Daughters Down Two Members After 'Big Falling Out'
Things are rough these days for the dudes in Daughters. This, according to Alexis Marshall -- better known to fans of the Providence, R.I. chaos specialists as Lex -- the band's inscrutable frontman. He claims that, back in August, just a few months after Daughters wrapped the recording of their forthcoming eponymous LP, the band had a "big falling out," and that only he and drummer Jon Syverson remain in the band.
That means bassist Samuel Moorehouse Walker and guitarist Nick Andrew Sadler are out. Lex wouldn't go into the specifics surrounding the situation, but in a conversation with Noisecreep over the weekend, it was very clear that what it boiled down to was creative differences.
According to Lex, Daughters finished tracking the disc in June, and back in August, "had a big falling out, and the band basically fell apart. It came to a point where I said, 'This isn't for me. This is bulls---. I'm not happy here, and I'm not happy with these certain people.'" Lex says he left Daughters, "and after that, Jon said, 'If he's not going to be here, we don't need to do this at all.'" The band dissolved, and basically, no one outside of the band knew. "We need to be happy making music, and we really lost that," Lex explains.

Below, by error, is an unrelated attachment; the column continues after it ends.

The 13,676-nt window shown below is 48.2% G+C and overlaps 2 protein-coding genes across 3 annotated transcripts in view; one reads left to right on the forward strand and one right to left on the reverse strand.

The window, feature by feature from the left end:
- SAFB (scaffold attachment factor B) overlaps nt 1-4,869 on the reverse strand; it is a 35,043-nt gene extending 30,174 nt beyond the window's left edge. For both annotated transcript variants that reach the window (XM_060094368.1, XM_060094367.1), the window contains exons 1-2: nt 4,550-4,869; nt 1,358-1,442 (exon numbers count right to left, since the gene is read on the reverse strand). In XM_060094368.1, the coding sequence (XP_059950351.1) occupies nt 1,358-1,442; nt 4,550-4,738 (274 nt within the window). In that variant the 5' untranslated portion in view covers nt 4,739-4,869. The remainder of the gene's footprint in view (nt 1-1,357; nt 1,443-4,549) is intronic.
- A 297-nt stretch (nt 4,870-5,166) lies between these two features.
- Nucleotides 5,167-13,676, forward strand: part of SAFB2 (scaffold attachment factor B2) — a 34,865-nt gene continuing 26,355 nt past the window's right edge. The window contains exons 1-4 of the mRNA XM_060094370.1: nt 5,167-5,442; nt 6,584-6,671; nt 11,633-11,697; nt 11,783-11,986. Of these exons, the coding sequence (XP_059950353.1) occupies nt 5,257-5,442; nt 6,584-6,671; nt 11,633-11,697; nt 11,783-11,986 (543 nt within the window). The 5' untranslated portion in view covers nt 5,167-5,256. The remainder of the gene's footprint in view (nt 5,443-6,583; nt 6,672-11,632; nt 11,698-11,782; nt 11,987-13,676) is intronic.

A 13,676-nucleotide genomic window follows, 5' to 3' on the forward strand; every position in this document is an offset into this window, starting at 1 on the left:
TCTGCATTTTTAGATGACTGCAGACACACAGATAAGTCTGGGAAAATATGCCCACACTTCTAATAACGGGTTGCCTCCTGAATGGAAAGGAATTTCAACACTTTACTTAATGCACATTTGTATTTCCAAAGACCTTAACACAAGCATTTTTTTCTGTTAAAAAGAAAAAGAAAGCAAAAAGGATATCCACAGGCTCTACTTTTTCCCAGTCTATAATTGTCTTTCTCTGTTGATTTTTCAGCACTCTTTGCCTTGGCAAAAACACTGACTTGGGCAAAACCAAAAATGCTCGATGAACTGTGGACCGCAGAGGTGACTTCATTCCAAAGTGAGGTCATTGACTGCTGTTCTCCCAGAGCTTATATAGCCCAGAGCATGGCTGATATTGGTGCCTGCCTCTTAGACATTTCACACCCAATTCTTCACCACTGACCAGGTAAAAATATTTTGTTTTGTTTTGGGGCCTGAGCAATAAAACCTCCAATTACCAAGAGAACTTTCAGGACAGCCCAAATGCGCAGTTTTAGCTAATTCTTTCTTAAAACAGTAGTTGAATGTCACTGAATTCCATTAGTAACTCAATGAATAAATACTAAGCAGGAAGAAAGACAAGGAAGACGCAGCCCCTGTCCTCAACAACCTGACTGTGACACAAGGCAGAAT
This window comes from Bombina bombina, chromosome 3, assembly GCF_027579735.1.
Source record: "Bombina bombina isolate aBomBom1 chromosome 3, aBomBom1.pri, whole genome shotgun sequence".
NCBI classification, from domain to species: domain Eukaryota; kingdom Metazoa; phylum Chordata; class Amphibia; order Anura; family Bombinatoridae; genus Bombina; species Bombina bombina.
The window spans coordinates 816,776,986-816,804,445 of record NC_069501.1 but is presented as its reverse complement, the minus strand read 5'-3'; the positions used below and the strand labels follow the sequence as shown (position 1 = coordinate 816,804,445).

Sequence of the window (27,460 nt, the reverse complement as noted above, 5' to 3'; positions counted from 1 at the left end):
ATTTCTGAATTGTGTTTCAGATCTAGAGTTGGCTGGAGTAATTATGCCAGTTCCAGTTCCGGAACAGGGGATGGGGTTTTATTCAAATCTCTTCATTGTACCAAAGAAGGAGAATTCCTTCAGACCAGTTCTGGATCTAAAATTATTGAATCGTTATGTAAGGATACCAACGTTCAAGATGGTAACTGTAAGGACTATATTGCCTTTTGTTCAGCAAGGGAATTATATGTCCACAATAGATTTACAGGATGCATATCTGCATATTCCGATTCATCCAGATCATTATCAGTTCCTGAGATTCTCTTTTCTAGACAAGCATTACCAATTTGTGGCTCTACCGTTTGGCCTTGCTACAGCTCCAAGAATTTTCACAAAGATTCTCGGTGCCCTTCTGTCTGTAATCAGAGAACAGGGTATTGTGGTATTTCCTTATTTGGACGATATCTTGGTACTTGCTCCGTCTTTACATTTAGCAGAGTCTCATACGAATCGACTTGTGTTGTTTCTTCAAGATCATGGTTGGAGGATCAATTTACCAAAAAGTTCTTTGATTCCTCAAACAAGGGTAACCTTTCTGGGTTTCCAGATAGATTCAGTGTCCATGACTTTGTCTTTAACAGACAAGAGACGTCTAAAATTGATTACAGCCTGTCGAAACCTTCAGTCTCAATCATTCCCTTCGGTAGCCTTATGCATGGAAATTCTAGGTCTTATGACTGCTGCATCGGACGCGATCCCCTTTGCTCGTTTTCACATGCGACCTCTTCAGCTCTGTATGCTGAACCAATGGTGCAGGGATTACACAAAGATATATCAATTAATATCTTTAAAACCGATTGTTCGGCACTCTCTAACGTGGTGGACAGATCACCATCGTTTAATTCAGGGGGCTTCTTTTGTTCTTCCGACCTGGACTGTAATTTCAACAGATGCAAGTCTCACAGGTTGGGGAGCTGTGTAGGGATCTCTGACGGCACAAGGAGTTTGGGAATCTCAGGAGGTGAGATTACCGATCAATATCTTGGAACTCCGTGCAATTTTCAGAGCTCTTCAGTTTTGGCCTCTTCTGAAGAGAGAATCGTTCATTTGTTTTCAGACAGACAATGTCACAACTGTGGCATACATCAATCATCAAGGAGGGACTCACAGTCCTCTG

Some months later, he and Jon reconnected and decided to carry on. "We started this band and we're the only two people who have been through it consistently, so there was no reason to stop altogether and throw the whole thing away," Lex tells Noisecreep. They have no plans to tour around the album's March 9 release, and at this point Lex says the pair have "no plans to replace anybody, but we're not ruling out the idea that people could come in here and if it works out, they'll stay."
Daughters' forthcoming LP is, without question, the most accessible offering they've ever released. It seems this is what rubbed Lex the wrong way. "I think we all started finding different ways and going in different directions ... not all of us, but some of us," he admits. "The record has a different sound from song to song, and I think you can pinpoint places where its sort of done for the wrong reasons on this record. I'm not knocking anyone who enjoys this record, because I enjoy parts of this record. But I think if people like it, it's because it was written for them to like it, if that makes sense."
In the coming weeks, we'll be bringing you more from our interview with Lex, including album details and Marshall's stance on the Jay vs. Conan debacle.